And Our Newest New Bastard …

Welcome! Traditional new bastard hazing requires you to list your top 10 favorite power pop tunes. (We eliminated the PGA enemas after that unfortunate trip to the ER back in 2010.)

8 Replies to “And Our Newest New Bastard …”

  1. I’m still struggling with the actual definition of power pop. Pretty sure in know what it ain’t, but it seems like a pretty broad category. Perhaps we should chime in with updates lists from other bastards to see if our tastes in music have changed now that we no longer have to deal with the PGA enemas…

    1. Wikipedia says, “Power pop is a rock music subgenre rooted in 1960s British and American rock. It typically incorporates a combination of musical devices including strong melodies, clear vocals, economical arrangements and prominent guitar riffs. Instrumental solos are usually kept to a minimum, and blues elements are largely downplayed.”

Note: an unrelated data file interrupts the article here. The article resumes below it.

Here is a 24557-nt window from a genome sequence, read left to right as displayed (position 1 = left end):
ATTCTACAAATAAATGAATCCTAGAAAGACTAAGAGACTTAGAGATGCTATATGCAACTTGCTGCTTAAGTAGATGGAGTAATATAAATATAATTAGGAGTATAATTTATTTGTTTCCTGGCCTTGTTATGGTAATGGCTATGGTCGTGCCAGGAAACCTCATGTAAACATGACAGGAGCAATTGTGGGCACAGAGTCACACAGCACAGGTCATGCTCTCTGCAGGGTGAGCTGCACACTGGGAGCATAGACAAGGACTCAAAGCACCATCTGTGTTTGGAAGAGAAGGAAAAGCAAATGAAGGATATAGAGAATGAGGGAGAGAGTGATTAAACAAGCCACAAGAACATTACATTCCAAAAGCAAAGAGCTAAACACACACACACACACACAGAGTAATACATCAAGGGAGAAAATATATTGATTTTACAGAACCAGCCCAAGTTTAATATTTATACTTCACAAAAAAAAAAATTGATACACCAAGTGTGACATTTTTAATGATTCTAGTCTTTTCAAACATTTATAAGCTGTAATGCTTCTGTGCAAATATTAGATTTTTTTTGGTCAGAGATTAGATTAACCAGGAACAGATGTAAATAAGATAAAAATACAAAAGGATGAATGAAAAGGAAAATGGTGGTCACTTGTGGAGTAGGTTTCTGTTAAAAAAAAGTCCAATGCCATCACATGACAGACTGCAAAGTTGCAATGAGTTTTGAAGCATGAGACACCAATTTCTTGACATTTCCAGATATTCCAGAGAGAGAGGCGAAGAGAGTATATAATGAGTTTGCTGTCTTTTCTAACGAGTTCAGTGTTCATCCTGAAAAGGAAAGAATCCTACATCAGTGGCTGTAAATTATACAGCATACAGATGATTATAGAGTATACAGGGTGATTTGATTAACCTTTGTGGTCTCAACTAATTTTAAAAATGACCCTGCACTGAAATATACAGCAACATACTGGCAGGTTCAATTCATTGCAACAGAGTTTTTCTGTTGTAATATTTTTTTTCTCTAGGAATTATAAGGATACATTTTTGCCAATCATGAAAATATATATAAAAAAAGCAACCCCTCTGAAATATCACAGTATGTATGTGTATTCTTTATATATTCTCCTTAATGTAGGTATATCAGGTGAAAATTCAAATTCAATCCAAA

It is a very broad category, open to (some) interpretation. Whenever anyone references power pop, the first band I think of is Cheap Trick.

      Picking only ten power pop songs is an impossible task, which is why this hazing ritual is particularly sinister. I’ll post more later, including my new list.

  2. This is brutal, coach. Due to my advanced age, I must dial back the definition to early 70’s. This is in no order of preference, and I know I’m forgetting some I like better.

    1. No Matter What (Badfinger)
    2. Do Ya (The Move)
    3. Train in Vain (I won’t insult your intelligence.)
    4. I’m Not Down (ditto)
    5. September Gurls (ditto)
    6. Why Don’t We Talk About Something Else (Outrageous Cherry)
    7. Junior’s Farm (Paul McCartney briefly getting his mojo back)
    8. I Want You to Want Me (see #3)
    9. Fox on the Run (Sweet. Please don’t flame me)
    10. Our Love Will Change the World (Outrageous Cherry)
    11. You Can’t Put Your Arms Around a Memory (Johnny Thunders)
    12. Marching Orders (New Pornographers)
    Wait, I was supposed to stop at 10.

  3. Thanks, all. I must add a lucky #13, because this one from ’72 set some parameters by influencing countless 70’s power poppers:
    Couldn’t I Just Tell You (Todd Rundgren)

  4. Welcome! Excellent selections. And never apologize for Sweet. They ruled. AND the rest of these Bastards all have incredibly questionable taste anyway.

Leave a Reply

Your email address will not be published. Required fields are marked *